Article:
FOR IMMEDIATE RELEASE                                                                                                             2 DECEMBER 2021


Has the Department of Basic Education’s (DBE) promise of “No child left behind” been kept?

 Education White Paper 6: Special Needs Education – Building an inclusive education system laid the foundation for the DBE’s intended transformation of our education system into an inclusive one. Twenty years on, the implementation timeframes outlined in White Paper 6 have come to an end, with many of the targets set remaining unachieved. Thus, despite the lofty goals set out in White Paper 6, an inclusive education system continues to elude us.

The Equal Education Law Centre’s (EELC) report, “Let in or left out: a twenty year review of the regulatory framework for inclusive education and its implementation in South Africa”, will be launched this Friday, 3 December 2021. The report examines the extent to which White Paper 6 has been implemented, contains extensive findings on whether South Africa has achieved its goal of establishing an inclusive education system, and identifies the gaps that remain to be filled in order to do this.

More particularly, the report calls for, amongst other things: clear legal entitlements in respect of inclusive education; the clarification of admissions laws and policies to ensure access to schools for all learners; strengthening of the determination and implementation of reasonable accommodations in ordinary schools; and  improved monitoring and accountability mechanisms in order to optimise critical support structures, including special school resource centres and school and district-based support teams. Perhaps most importantly, the report identifies one of the greatest challenges to the establishment of an inclusive education system – the serious lack of funding and effective funding models necessary to support all learners in ordinary inclusive schools – and calls for the finalisation of a full-costed, enforceable funding model for inclusive education.


On 22 and 23 November 2021, the DBE held an inclusive education summit to reflect on the progress made since the promulgation of White Paper 6 and to “engage meaningfully on the barriers that have hampered access to education for children with disabilities.” One of the key outcomes of the summit was the development of a National Action Plan to ensure full inclusion and participation. After twenty years, with far too little progress to show, we no longer see the need for more action PLANS, but instead call for ACTION now. The Preamble to our Constitution states that “South Africa belongs to all that live in it, united in our diversity”. This report is therefore aimed at opening dialogue, creating a space and lever for advocacy and providing practical recommendations to the DBE to enable its plans to be translated into clear action that does not merely pay lip service to our Constitutional vision.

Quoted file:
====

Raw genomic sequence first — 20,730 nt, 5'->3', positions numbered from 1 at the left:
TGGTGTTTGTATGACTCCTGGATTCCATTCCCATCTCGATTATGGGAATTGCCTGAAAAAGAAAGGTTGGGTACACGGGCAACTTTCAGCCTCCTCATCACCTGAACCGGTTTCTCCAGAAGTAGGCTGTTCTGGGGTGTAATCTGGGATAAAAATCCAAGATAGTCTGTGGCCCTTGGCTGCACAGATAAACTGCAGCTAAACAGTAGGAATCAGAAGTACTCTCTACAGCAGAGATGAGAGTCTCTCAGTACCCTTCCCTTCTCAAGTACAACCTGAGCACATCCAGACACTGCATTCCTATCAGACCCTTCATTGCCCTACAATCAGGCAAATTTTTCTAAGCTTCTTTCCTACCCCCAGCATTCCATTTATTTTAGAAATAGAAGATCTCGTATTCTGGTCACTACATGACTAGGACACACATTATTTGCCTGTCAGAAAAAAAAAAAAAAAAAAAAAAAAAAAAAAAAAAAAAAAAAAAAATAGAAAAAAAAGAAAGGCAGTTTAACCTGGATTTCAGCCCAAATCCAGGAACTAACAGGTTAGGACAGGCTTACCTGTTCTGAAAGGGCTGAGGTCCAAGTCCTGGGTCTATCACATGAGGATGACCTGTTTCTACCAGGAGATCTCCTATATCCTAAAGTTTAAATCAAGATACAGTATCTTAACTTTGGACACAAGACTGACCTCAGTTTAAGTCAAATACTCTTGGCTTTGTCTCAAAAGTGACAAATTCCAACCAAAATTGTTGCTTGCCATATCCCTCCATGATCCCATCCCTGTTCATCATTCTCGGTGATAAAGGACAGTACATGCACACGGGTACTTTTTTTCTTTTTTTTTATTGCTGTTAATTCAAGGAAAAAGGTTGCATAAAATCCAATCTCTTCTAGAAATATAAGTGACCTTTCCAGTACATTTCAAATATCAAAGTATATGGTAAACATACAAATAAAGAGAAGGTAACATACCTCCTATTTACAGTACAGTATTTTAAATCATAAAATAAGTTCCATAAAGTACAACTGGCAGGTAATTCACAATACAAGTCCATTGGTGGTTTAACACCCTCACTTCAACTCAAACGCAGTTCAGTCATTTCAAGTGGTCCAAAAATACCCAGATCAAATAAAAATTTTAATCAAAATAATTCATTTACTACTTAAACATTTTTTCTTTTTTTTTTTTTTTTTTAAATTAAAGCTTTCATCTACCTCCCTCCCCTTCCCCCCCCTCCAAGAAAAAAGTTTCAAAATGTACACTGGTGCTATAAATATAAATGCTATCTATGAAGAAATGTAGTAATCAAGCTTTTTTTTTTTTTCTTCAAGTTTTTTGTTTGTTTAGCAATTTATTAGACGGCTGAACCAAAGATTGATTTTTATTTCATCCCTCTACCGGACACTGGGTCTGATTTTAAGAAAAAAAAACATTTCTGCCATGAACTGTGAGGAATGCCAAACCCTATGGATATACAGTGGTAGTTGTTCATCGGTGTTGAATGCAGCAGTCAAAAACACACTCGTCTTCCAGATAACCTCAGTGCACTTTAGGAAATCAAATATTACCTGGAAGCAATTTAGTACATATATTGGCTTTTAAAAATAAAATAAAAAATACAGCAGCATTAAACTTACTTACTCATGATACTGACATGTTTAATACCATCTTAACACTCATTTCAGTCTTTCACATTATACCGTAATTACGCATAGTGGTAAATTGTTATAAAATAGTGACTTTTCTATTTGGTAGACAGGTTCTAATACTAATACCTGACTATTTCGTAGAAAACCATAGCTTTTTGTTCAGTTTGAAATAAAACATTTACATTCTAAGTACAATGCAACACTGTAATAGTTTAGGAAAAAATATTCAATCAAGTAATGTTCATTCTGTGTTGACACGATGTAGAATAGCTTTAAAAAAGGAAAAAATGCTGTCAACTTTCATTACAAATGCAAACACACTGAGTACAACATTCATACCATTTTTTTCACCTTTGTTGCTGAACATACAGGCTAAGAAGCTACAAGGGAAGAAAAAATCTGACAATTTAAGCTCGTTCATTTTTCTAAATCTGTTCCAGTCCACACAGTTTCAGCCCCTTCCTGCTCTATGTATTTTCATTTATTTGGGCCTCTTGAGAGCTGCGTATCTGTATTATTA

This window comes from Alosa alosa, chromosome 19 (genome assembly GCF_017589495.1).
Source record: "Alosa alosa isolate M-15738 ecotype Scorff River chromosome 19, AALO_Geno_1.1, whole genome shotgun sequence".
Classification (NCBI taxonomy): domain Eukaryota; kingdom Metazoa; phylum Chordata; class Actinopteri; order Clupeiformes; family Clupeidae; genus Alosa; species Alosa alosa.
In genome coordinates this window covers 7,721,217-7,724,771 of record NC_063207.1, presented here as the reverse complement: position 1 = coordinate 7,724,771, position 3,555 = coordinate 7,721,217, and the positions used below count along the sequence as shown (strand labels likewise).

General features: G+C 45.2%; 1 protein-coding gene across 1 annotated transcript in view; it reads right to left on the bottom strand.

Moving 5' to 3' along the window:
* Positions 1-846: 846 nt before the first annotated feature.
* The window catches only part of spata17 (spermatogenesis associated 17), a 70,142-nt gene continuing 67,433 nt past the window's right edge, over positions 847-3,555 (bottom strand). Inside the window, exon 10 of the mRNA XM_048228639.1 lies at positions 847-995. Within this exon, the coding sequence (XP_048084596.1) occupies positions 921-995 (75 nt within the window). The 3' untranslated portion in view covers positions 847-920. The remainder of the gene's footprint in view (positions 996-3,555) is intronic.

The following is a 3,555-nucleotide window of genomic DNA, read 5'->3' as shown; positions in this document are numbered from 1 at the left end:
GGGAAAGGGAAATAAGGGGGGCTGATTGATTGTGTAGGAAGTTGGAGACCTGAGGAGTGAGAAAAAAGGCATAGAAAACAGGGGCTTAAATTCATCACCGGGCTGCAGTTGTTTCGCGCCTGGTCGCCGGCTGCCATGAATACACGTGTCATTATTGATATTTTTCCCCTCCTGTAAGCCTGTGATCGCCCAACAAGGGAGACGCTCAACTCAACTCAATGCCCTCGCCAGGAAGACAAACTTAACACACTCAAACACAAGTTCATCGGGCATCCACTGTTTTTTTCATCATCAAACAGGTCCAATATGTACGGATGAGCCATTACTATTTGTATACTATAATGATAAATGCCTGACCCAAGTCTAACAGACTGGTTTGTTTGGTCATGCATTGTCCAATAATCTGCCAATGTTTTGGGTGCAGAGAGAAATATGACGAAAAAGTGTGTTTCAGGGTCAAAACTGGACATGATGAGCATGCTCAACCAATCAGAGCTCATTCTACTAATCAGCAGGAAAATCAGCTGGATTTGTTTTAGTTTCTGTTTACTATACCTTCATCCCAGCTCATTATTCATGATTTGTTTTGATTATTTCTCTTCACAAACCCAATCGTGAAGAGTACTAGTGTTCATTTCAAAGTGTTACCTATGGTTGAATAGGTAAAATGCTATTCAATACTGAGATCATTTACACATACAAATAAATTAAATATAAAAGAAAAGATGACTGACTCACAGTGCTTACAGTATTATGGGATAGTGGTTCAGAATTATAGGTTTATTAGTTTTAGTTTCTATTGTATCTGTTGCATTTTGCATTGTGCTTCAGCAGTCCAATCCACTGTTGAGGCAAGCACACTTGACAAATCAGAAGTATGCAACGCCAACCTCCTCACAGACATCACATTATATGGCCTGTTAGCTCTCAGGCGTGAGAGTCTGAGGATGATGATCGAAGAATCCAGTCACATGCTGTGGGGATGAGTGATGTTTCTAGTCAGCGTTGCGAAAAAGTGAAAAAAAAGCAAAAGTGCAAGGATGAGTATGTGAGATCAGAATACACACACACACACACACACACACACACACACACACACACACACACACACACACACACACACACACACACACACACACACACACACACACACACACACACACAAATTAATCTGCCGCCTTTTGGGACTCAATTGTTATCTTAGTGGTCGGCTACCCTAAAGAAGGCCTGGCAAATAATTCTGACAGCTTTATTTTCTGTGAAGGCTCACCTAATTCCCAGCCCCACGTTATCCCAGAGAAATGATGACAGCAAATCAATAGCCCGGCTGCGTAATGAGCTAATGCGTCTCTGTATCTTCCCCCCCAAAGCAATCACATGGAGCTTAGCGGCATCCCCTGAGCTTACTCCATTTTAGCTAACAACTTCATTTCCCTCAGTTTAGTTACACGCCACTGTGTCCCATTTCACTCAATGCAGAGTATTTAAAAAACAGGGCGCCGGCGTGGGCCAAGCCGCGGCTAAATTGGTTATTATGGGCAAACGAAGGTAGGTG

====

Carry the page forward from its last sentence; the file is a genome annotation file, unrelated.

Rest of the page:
The launch will begin with presentations on the report findings, followed by discussion, led by panelists Robyn Beere (Deputy Director of EELC), Charlene Petersen (National Programmes Manager of Inclusive Education South Africa), and Nicola Deghaye (PhD candidate in Economics at the University of Stellenbosch and author of the chapter in the report on funding), and will be moderated by Zita Hansungule (Centre for Child Law). Jonas Ndlovu, a Matric learner at Filadelfia LSEN in Pretoria, will be a guest speaker. The launch will be followed by a brief press conference.


For more information about the report please contact:

Robyn Beere, Deputy Director, EELC, 082 927 2996

For more information about the event please contact:

Yasmina Shabodien at